• Mature height: 12-20 feet

12. Lacey oak (Quercus laceyi)

Lacey oak can be found throughout Hill Country and is a staple in Austin and Round Rock landscapes. Lacey oak foliage is a light, dusty orange color during shoulder seasons. Lacey oak leaves will eventually turn dark green with a gray or blue hue in the summer. The lacey oak does not have showy flowers, but it produces plenty of acorns.

Lacey oak was named after Henry Lacey, who first identified and collected it on his property near Kerrville, Texas. These trees are resistant to oak wilt but are particularly susceptible to oak phylloxera insects. These pests appear as light orange blotches on leaves and are related to aphids. These pests can eventually cause browning and leaf loss if not managed. 

  • Plant type: Tree
  • Hardiness zones: 7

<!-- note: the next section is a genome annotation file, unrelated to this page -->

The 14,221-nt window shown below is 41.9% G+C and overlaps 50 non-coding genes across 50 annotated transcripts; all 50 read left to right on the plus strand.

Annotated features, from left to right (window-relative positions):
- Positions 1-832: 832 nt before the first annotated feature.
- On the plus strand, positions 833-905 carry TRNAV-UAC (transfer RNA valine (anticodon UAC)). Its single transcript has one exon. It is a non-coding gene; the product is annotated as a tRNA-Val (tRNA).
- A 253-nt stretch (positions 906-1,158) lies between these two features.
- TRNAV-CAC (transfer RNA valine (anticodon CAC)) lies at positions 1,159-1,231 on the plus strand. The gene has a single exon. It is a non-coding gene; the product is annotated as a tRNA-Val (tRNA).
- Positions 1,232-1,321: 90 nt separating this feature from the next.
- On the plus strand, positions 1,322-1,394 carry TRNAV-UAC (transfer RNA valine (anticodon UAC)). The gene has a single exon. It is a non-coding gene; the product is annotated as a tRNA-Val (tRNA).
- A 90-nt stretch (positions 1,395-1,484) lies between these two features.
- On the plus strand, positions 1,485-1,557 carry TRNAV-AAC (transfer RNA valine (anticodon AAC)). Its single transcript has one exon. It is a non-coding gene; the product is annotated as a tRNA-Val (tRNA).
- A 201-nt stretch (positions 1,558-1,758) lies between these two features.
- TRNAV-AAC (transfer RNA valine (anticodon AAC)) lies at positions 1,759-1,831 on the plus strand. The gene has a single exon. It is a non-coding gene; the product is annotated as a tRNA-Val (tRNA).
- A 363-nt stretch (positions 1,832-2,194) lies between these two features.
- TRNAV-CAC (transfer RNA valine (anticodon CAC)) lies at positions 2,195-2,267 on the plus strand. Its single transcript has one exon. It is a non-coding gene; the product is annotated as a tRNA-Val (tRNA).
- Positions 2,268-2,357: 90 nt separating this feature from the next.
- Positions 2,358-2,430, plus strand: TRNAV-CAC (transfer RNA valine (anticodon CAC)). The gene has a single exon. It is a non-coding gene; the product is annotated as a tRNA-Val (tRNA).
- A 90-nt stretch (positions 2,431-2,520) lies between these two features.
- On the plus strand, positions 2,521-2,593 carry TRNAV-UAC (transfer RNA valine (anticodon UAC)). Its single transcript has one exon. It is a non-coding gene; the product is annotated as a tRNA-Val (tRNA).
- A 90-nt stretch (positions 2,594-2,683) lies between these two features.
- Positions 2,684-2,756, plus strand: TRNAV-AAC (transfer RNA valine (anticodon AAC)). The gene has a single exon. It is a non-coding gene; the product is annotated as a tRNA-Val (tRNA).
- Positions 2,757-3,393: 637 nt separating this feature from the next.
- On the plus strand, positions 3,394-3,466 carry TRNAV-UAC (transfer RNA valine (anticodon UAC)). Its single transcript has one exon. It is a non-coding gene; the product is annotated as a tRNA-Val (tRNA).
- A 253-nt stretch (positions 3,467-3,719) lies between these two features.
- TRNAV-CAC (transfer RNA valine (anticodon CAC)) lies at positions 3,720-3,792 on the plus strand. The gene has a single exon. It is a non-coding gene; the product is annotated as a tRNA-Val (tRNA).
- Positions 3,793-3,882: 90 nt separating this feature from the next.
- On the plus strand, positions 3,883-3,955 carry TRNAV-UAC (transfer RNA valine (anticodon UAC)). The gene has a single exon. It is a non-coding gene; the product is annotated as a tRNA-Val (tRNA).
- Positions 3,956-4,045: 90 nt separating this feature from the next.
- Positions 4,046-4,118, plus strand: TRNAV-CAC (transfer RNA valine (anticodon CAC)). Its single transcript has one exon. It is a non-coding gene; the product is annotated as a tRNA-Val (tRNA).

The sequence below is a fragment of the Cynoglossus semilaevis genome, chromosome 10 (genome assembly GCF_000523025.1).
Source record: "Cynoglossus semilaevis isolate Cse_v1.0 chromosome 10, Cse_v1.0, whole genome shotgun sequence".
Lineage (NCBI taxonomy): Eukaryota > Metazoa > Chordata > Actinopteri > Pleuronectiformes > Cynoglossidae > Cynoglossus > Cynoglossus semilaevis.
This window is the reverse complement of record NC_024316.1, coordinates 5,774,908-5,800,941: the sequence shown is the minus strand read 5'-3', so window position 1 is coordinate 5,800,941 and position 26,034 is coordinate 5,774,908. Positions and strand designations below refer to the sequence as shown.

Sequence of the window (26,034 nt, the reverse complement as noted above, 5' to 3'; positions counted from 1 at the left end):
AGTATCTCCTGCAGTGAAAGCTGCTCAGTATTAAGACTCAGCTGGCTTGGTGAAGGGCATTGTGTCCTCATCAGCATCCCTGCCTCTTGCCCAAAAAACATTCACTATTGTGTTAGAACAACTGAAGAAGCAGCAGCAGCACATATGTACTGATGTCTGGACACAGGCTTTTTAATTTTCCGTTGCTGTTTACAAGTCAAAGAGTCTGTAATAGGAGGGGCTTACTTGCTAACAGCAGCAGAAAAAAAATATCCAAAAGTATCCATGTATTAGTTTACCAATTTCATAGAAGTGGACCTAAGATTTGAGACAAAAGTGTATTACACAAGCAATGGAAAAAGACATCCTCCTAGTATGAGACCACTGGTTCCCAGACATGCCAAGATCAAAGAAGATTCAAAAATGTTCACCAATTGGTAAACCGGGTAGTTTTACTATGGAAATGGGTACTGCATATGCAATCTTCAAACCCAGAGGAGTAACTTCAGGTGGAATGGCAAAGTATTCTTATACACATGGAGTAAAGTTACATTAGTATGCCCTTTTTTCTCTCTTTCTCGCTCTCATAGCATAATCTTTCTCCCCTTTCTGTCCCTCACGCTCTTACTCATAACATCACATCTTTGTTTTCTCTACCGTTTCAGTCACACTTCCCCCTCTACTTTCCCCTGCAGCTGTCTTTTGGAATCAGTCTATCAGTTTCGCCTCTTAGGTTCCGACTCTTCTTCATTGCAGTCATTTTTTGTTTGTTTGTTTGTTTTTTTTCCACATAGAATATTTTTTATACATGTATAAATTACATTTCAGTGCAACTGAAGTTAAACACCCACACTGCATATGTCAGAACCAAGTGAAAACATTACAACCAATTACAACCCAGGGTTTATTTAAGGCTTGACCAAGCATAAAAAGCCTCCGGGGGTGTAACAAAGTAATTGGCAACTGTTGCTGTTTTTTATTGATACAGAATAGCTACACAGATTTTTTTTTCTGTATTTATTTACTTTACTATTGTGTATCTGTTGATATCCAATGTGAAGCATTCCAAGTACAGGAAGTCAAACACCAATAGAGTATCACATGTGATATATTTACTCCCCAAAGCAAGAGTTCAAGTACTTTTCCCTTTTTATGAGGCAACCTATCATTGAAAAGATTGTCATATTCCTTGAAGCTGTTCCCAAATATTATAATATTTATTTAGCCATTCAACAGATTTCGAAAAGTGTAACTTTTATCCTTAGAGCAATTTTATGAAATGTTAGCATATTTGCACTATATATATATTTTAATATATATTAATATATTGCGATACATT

• Sun: Full sun, partial shade
  • Water needs: Very low
  • Soil: Rocky soils, particularly with those with limestone
  • Duration: Deciduous
  • Mature height: 30-50 feet

13. Cedar elm (Ulmus crassifolia)

Cedar elm can be found throughout North America, but it is becoming increasingly popular in Texas. Other than occasional pruning, it does not require much maintenance. Its flowers are quite small and not particularly showy; however, once the temperature drops, cedar elm foliage turns a pretty golden color.

Cedar elm is quite hearty and can withstand drought, flooding, and poor soil conditions. Even though it can endure extreme conditions, cedar elm can be affected by pests and fungal diseases such as elm beetle, aphid, powdery mildew, and dutch elm disease. 

  • Plant type: Tree
  • Hardiness zones: 6-9
  • Sun: Sun, partial shade
  • Water needs: Very low
  • Soil: Most soil types (clay, loam, sand); well-drained soils are essential 
  • Duration: Deciduous
  • Mature height: 50-75 feet

How to choose the best native plants for your Austin garden